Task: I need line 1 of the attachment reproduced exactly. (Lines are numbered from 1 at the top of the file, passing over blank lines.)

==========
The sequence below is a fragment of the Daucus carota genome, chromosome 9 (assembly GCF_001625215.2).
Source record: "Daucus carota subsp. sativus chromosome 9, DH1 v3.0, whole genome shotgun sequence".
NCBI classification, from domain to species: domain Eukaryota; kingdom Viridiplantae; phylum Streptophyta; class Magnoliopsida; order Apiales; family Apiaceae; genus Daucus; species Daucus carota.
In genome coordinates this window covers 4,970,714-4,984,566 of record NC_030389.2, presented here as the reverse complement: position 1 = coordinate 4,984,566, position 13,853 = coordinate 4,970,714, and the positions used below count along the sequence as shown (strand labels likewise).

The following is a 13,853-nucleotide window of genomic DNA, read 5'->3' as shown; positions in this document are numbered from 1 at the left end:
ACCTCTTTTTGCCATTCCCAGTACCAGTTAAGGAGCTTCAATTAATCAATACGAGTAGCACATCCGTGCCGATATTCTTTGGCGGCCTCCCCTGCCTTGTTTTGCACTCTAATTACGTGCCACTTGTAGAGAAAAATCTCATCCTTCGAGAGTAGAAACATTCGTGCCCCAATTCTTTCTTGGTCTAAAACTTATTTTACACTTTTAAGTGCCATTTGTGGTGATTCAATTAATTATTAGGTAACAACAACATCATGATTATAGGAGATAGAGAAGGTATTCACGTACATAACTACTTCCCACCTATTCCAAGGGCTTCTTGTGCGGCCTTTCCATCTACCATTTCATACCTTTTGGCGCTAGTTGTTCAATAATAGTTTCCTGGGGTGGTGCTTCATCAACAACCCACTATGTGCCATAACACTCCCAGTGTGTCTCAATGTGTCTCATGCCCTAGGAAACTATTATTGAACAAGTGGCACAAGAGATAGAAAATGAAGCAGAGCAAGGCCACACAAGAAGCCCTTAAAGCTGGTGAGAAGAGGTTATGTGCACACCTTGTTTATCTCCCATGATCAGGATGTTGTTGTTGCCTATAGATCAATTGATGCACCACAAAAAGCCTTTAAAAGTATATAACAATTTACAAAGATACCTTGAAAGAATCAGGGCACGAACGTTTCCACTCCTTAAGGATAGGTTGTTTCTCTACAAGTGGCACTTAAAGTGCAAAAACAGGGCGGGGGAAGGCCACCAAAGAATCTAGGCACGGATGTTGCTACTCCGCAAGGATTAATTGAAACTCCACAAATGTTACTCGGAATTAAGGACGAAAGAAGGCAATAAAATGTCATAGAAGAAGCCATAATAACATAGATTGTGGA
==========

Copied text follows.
The sequence below is a fragment of the Daucus carota genome, chromosome 9 (assembly GCF_001625215.2).